Day 6 – Beijing | The Ming Tombs | The Great Wall | Bird’s Nest Stadium

We set off early morning to The Ming Tombs with our tour guide. On the way, we stopped at a jade factory where they showed us how they extract jade and transform it into some beautiful statues. We got some small jade sculptures as souvenirs, that meant different things. One was for money, one for good luck and the last one was for longevity.

The Ming Tombs are made up of 13 tombs in total, but as tourists, we were only allowed to visit one of the tombs. The main entrance towards the tombs was a large road with beautiful white statues on both sides of different animals and army men statues.

To get to the actual tombs, we decided to drive up close to them, as the walk would be far too long. The tombs that we were allowed to visit were those of the emperor’s concubines. The only thing that was left in the tombs was the coffins, the decorations, jewellery and other treasures were stolen when the tombs were first opened, and for this exact reason, they do not open the other tombs.

Next on our schedule was The Great Wall of China. You can’t go to China without going to see this UNESCO World Heritage site. It’s so great, that astronauts can see it from space, so while being there, we just HAD to visit it.

There are many points along the wall where you can reach the top of the wall, to walk along the pathway. Going by foot can be quite exhausting and in that heat, we would really struggle. We decided to take the lazy way out, and chose to go by elevator up.

Surprisingly (or not?), the pathway at the top of the wall was very uneven, and actually, it was a struggle to walk along. It was very packed with people where we were, so we had to walk away from the elevator entrance to have a nice view of the wall.

Some parts of the wall are forbidden to walk on, but I can imagine it must be great to walk on it where there are NO people at all. We only stayed for 30 minutes, as it was quite tiring, but that was enough for us to experience the greatness of this stunning fortification.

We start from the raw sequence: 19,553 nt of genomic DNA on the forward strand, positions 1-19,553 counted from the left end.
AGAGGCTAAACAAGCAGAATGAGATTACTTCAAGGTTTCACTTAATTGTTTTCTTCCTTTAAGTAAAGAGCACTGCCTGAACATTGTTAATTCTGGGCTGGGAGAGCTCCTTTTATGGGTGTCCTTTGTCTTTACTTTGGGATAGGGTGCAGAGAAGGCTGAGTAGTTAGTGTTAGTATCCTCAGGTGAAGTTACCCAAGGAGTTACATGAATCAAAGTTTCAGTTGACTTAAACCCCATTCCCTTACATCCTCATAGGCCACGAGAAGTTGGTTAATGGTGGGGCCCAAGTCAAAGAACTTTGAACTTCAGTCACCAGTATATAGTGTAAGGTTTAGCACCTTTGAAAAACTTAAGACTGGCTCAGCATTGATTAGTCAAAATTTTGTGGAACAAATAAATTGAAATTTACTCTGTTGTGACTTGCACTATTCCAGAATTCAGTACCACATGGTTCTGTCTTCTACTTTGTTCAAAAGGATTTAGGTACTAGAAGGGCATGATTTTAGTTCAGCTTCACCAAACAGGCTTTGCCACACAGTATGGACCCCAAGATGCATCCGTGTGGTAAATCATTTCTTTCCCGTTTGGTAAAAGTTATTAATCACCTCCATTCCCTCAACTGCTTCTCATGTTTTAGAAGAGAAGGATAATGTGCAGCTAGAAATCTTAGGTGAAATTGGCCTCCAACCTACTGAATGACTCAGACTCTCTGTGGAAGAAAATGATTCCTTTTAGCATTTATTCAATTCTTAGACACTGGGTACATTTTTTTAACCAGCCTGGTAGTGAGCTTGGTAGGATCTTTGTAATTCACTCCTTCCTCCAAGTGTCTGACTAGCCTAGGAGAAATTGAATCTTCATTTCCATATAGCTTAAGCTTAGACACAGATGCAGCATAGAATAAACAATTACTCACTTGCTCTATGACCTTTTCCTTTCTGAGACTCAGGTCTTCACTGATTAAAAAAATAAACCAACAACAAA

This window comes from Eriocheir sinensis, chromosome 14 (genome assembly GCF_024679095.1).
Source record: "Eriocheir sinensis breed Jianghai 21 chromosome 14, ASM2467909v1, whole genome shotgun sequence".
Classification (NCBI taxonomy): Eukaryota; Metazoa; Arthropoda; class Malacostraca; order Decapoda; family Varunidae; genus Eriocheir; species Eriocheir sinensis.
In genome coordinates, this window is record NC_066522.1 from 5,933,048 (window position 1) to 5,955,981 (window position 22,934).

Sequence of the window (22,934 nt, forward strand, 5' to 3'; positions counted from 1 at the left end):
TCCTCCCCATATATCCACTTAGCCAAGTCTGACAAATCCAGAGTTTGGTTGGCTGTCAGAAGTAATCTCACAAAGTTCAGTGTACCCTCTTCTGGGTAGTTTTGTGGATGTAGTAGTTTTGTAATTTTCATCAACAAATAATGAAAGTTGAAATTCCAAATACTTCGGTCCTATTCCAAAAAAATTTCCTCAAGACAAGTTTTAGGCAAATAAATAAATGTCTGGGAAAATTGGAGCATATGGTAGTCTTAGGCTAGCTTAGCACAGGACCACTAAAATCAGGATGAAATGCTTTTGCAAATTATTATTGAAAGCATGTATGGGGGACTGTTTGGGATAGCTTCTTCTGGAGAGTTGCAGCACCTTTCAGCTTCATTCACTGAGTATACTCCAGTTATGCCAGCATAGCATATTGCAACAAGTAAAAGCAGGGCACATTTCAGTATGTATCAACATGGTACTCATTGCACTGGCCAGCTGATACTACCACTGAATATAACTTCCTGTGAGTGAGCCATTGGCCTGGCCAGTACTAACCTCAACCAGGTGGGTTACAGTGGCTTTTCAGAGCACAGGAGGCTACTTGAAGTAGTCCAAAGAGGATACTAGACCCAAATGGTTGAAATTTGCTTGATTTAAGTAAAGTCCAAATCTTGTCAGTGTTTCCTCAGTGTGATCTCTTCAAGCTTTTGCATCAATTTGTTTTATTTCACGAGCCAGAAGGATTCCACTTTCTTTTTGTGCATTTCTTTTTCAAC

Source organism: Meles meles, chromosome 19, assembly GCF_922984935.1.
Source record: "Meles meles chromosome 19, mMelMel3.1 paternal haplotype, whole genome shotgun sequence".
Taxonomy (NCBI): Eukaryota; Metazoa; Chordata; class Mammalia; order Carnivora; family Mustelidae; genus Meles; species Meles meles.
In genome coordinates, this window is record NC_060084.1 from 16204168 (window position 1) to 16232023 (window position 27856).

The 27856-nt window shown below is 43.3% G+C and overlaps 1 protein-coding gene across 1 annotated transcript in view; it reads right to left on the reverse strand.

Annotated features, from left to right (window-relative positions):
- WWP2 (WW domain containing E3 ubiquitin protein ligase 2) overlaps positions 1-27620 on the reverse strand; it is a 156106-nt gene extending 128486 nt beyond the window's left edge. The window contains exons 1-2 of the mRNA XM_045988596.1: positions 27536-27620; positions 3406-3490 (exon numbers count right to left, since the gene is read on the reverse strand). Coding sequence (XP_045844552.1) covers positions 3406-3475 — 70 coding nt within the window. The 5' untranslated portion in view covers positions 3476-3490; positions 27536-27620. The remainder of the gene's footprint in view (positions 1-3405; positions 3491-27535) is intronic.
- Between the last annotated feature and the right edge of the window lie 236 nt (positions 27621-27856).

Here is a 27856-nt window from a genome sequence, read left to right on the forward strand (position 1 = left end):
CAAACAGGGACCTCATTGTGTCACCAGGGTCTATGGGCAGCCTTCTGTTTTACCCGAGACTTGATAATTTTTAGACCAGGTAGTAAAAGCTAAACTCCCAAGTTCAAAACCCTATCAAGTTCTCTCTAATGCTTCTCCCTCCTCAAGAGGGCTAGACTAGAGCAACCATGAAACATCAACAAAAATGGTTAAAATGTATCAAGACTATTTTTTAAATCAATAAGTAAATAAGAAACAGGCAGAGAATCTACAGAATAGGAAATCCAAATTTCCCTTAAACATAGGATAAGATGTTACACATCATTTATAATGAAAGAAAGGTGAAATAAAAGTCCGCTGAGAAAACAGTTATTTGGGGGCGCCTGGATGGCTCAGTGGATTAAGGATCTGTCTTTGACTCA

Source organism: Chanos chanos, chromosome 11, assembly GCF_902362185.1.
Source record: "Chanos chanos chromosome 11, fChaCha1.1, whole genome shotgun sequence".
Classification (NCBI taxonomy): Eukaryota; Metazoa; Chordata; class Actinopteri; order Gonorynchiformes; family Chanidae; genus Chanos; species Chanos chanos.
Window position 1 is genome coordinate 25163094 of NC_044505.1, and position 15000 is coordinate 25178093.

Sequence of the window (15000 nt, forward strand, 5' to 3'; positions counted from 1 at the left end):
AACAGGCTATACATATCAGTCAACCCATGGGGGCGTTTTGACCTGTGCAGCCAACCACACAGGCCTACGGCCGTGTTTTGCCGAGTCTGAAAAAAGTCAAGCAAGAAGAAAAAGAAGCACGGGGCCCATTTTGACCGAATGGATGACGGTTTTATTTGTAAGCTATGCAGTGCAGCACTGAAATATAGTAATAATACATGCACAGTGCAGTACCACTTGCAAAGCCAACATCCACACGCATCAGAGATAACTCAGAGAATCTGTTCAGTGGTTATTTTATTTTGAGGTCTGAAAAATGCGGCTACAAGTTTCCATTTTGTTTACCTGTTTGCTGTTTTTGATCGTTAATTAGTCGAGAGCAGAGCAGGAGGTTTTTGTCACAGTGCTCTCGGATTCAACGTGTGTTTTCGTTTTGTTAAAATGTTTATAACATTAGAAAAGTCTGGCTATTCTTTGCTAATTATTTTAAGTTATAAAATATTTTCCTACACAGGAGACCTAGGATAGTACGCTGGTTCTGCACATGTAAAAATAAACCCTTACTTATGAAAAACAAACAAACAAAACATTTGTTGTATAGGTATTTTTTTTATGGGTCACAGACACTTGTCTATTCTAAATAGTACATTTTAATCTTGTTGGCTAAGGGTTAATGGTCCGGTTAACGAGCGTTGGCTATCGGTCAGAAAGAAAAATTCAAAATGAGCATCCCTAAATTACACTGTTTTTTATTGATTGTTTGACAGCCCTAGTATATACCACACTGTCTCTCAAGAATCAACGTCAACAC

On our drive back to the hotel, we stopped over at a viewing point where we could see the Chinese Olympic Stadium, also known as The Bird’s Nest.

Day 7 – Beijing | Bell and Drum Tower | Rikshaws | Old City

This was our final day in Beijing and most importantly in China. We decided to stay local to the city and take it easy in the day. Our first stop was the Bell and Drum Tower. These towers are right next to each other, and very similar to the ones we saw in Xi’an. In the past, they were used to tell the time.

To be able to get to the top of the towers, we had to climb some crazy steep stairs, but it was well worth the effort, as from the top, we got a stunning view of the city.

This one was much larger than the one in Xi’an. As the top had a collection of drums and bells.

We then went into the Old Town, and were treated to a nice ride on the Rickshaws. It was great fun, nice and breezy, and our poor feet really appreciated it.

The old town was really impressive, it has not been renovated in a long time, and it really depicts how people used to live, and actually, they still live there now.

One family was kind enough to show us around their house. The family was telling us that the house when they bought it at first (well, their ancestors did), was worth barely anything, but if the house would be sold now, it would be very expensive, as it is right in the city of Beijing.

It was really impressive how such large families could live in such small houses, with no comfort at all. These houses did have really nice courtyards in the middles, where the family said they spent most of their time.

That was the end of our second week in China. We hope you enjoyed reading our adventures and itinerary, and hope this inspires you to travel to China. If you’d like to read the first part of our trip, go to our A Week in: China (Part I) blog.

Xoxo Ani and Sam